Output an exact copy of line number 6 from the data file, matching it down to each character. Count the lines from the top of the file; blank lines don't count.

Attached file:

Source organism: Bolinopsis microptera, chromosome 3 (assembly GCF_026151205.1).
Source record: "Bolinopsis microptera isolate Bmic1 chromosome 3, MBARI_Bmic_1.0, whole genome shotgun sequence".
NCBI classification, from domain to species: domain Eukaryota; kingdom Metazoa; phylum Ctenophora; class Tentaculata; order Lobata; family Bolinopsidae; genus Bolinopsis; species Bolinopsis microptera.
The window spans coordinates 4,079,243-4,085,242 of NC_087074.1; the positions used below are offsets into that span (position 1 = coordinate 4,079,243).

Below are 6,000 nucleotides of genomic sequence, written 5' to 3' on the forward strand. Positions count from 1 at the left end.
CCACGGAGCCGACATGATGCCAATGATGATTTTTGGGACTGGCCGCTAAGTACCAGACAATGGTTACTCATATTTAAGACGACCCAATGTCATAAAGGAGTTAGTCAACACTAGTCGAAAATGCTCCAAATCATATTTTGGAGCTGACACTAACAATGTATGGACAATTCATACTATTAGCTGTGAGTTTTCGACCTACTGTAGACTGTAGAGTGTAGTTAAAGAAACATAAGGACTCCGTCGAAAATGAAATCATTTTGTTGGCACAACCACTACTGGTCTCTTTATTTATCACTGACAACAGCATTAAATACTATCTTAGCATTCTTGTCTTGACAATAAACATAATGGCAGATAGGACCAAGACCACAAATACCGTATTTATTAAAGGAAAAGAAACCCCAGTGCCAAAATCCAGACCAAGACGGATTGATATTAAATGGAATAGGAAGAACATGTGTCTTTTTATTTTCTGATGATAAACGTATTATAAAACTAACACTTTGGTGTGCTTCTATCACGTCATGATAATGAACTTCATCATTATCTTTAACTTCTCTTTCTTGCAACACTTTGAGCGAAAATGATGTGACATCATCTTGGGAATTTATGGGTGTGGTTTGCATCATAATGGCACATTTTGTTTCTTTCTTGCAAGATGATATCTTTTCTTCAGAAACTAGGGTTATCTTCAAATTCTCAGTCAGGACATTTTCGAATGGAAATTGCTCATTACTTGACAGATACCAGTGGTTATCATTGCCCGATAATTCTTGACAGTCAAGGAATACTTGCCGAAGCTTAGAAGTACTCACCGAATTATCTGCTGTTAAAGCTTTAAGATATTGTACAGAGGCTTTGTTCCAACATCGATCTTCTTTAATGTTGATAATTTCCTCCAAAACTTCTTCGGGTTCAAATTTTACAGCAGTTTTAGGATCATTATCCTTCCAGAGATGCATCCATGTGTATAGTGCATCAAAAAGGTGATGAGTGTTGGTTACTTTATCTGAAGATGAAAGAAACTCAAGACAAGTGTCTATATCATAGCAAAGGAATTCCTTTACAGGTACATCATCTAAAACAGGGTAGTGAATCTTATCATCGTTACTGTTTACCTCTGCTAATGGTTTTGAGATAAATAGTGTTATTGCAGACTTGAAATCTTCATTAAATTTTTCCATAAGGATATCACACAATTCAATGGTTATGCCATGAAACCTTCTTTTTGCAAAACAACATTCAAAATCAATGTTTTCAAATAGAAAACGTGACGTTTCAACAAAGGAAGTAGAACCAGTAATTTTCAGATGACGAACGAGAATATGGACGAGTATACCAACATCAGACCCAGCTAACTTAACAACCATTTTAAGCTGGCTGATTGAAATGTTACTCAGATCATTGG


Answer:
CCACGGAGCCGACATGATGCCAATGATGATTTTTGGGACTGGCCGCTAAGTACCAGACAATGGTTACTCATATTTAAGACGACCCAATGTCATAAAGGAGTTAGTCAACACTAGTCGAAAATGCTCCAAATCATATTTTGGAGCTGACACTAACAATGTATGGACAATTCATACTATTAGCTGTGAGTTTTCGACCTACTGTAGACTGTAGAGTGTAGTTAAAGAAACATAAGGACTCCGTCGAAAATGAAATCATTTTGTTGGCACAACCACTACTGGTCTCTTTATTTATCACTGACAACAGCATTAAATACTATCTTAGCATTCTTGTCTTGACAATAAACATAATGGCAGATAGGACCAAGACCACAAATACCGTATTTATTAAAGGAAAAGAAACCCCAGTGCCAAAATCCAGACCAAGACGGATTGATATTAAATGGAATAGGAAGAACATGTGTCTTTTTATTTTCTGATGATAAACGTATTATAAAACTAACACTTTGGTGTGCTTCTATCACGTCATGATAATGAACTTCATCATTATCTTTAACTTCTCTTTCTTGCAACACTTTGAGCGAAAATGATGTGACATCATCTTGGGAATTTATGGGTGTGGTTTGCATCATAATGGCACATTTTGTTTCTTTCTTGCAAGATGATATCTTTTCTTCAGAAACTAGGGTTATCTTCAAATTCTCAGTCAGGACATTTTCGAATGGAAATTGCTCATTACTTGACAGATACCAGTGGTTATCATTGCCCGATAATTCTTGACAGTCAAGGAATACTTGCCGAAGCTTAGAAGTACTCACCGAATTATCTGCTGTTAAAGCTTTAAGATATTGTACAGAGGCTTTGTTCCAACATCGATCTTCTTTAATGTTGATAATTTCCTCCAAAACTTCTTCGGGTTCAAATTTTACAGCAGTTTTAGGATCATTATCCTTCCAGAGATGCATCCATGTGTATAGTGCATCAAAAAGGTGATGAGTGTTGGTTACTTTATCTGAAGATGAAAGAAACTCAAGACAAGTGTCTATATCATAGCAAAGGAATTCCTTTACAGGTACATCATCTAAAACAGGGTAGTGAATCTTATCATCGTTACTGTTTACCTCTGCTAATGGTTTTGAGATAAATAGTGTTATTGCAGACTTGAAATCTTCATTAAATTTTTCCATAAGGATATCACACAATTCAATGGTTATGCCATGAAACCTTCTTTTTGCAAAACAACATTCAAAATCAATGTTTTCAAATAGAAAACGTGACGTTTCAACAAAGGAAGTAGAACCAGTAATTTTCAGATGACGAACGAGAATATGGACGAGTATACCAACATCAGACCCAGCTAACTTAACAACCATTTTAAGCTGGCTGATTGAAATGTTACTCAGATCATTGG